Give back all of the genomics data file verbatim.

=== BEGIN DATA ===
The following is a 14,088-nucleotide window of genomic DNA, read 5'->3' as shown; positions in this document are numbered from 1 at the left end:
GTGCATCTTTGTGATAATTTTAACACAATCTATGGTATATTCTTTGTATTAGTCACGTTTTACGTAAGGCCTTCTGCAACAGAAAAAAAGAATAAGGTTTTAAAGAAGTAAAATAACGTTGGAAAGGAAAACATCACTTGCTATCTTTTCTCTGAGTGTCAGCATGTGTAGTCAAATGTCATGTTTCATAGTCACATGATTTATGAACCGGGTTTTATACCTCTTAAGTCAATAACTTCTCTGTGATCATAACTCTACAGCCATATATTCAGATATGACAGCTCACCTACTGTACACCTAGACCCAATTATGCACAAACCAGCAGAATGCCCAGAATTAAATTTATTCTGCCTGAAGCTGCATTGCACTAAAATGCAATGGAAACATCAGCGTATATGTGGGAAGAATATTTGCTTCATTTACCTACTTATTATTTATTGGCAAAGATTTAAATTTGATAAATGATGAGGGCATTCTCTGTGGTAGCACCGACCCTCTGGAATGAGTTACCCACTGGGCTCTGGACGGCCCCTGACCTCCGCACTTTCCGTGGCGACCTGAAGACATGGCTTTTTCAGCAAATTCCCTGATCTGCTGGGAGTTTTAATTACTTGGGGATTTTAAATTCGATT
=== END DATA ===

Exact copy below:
The following is a 14,088-nucleotide window of genomic DNA, read 5'->3' as shown; positions in this document are numbered from 1 at the left end:
GTGCATCTTTGTGATAATTTTAACACAATCTATGGTATATTCTTTGTATTAGTCACGTTTTACGTAAGGCCTTCTGCAACAGAAAAAAAGAATAAGGTTTTAAAGAAGTAAAATAACGTTGGAAAGGAAAACATCACTTGCTATCTTTTCTCTGAGTGTCAGCATGTGTAGTCAAATGTCATGTTTCATAGTCACATGATTTATGAACCGGGTTTTATACCTCTTAAGTCAATAACTTCTCTGTGATCATAACTCTACAGCCATATATTCAGATATGACAGCTCACCTACTGTACACCTAGACCCAATTATGCACAAACCAGCAGAATGCCCAGAATTAAATTTATTCTGCCTGAAGCTGCATTGCACTAAAATGCAATGGAAACATCAGCGTATATGTGGGAAGAATATTTGCTTCATTTACCTACTTATTATTTATTGGCAAAGATTTAAATTTGATAAATGATGAGGGCATTCTCTGTGGTAGCACCGACCCTCTGGAATGAGTTACCCACTGGGCTCTGGACGGCCCCTGACCTCCGCACTTTCCGTGGCGACCTGAAGACATGGCTTTTTCAGCAAATTCCCTGATCTGCTGGGAGTTTTAATTACTTGGGGATTTTAAATTCGATT